In contrast to evolution-inspired speculations, the physical fact is that the human back has been expertly structured to balance strength with flexibility, such that “a man lifting a 70-pound box actually exerts a normal compressive load of over 500 pounds on one of his vertebrae.”8 Those who are careful with lifting and with their diet and exercise can expect to enjoy a long spine life—the third consequence of having been created. Diseases of the back are not the result of evolution, but of bad habits, accidents, or inherited diseases.
The inguinal hernia is fourth on Dunn’s list. He asserted that intestines are not supported well enough to prevent hernias, which occur when a piece of intestine protrudes through the abdominal wall. But this ignores the fourth consequence of having been created: Humans have abdominal walls, intestines, and intestinal supports that are flexible enough to permit food to pass through, but not so loose as to allow the intestines to become tangled or knotted―a condition that could be fatal. And like the other cited examples, there is no real reason, experiment, or evidence of any kind to refute the interpretation that hernias are part of a created system that was once good but has since deteriorated.
Lastly, in contrast to the throat structures in other mammals, Dunn asserted, “Modifications of the trachea to allow speech pushed the trachea and esophagus further down the throat to make way.” As a result, “in those moments in which the epiglottis does not have time to cover the trachea, we choke.”1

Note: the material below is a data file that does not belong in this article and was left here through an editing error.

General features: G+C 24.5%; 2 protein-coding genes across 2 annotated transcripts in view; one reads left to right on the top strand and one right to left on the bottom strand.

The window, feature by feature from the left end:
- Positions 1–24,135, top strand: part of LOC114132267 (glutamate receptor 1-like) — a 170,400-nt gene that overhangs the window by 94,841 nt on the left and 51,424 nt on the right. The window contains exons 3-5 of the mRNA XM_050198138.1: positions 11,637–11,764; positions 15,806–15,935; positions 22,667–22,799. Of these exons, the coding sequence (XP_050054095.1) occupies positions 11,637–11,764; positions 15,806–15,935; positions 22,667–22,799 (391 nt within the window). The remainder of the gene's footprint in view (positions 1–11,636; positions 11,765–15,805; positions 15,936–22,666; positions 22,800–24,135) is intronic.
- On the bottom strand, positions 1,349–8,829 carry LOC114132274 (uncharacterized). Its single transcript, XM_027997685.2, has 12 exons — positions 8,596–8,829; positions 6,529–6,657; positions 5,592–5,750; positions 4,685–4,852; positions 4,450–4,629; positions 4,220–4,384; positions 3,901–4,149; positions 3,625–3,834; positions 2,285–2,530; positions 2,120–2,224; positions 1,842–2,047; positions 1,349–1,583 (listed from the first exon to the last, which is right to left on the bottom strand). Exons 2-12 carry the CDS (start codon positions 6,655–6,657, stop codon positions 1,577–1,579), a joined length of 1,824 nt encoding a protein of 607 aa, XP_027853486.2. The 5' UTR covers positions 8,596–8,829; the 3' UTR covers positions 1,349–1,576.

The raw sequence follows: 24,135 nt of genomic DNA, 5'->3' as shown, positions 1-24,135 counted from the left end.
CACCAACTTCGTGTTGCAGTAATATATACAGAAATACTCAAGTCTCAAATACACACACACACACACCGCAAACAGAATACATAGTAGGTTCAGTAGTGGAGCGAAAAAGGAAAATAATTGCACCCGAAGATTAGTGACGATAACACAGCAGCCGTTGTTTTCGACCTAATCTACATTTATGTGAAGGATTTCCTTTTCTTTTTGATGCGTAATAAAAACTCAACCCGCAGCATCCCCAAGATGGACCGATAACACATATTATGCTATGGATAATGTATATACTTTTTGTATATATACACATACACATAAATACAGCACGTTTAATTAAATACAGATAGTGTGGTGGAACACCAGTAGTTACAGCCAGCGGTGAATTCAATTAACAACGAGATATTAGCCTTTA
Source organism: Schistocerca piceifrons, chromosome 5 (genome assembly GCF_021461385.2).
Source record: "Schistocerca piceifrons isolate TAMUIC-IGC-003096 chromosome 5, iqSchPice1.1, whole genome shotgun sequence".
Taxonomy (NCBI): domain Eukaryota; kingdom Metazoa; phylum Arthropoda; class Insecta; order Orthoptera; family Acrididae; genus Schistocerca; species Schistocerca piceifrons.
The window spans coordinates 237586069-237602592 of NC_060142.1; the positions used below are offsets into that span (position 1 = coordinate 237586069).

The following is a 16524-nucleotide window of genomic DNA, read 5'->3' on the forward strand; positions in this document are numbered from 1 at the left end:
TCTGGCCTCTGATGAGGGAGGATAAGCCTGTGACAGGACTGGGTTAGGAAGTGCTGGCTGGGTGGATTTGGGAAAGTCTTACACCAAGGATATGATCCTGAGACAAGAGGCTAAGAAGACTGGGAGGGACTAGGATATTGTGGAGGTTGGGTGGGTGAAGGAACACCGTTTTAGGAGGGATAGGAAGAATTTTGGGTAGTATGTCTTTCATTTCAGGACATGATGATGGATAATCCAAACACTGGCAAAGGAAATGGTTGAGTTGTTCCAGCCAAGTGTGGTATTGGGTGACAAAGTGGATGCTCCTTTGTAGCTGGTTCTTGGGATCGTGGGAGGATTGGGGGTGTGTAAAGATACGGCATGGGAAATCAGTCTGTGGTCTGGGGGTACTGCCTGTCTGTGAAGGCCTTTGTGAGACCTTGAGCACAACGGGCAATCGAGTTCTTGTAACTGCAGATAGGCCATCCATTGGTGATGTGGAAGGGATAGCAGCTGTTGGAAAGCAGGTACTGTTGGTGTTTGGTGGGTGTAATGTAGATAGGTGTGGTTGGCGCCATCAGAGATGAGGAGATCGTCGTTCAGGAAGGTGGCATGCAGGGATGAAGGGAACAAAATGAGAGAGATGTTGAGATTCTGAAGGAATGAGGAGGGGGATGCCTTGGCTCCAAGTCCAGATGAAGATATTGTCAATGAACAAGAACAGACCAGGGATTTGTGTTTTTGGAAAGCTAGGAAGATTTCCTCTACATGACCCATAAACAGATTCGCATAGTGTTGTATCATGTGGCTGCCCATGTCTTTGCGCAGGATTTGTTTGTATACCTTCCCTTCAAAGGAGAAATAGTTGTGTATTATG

But those moments are usually a result of trying to breathe or talk and swallow at the same time, not of an imaginary history of evolution! Therefore, a fifth consequence of having been created is that the throat has been expertly arranged to enable humans to use a single passageway to balance three functions: eating, breathing, and speaking. Few human-manufactured single machines have three functions, and nobody has seen nature design a machine with even one function.
In short, these “vestiges” show that the Creator deserves credit for what He has done, and mankind deserves credit only for the sin that brought a curse upon God’s once-good creation.9
- Dunn, R. The Top Ten Daily Consequences of Having Evolved. Smithsonian Magazine. Posted on smithsonianmag.com November 19, 2010, accessed December 1, 2010.
- Thomas, B. Study Demonstrates Complex Cells Could Not Evolve from Bacteria. ICR News. Posted on icr.org October 28, 2010, accessed December 1, 2010.
- Calvo, S. E. and V. K. Mootha. 2010. The Mitochondrial Proteome and Human Disease. Annual Review of Genomics and Human Genetics. 11: 25-44.
- Thomas, B. 2009. ATP synthase: majestic molecular machine made by a mastermind. Creation. 31 (4): 21-23.
- Bergman, J. and G. Howe. 1990. “Vestigial Organs” Are Fully Functional. Terre Haute, IN: Creation Research Society Books.
- Thomas, B. Yawning With a Purpose. ICR News. Posted on icr.org December 24, 2008, accessed December 9, 2010.
- Shier, D., J. Butler, and R. Lewis. 2004. Hole’s Human Anatomy and Physiology, 10th ed. New York: McGraw-Hill, 209.
- Guliuzza, R. 2009. Made in His Image: Bone, An Engineering Marvel. Acts & Facts. 38 (7): 10.
- Genesis 3:17-19.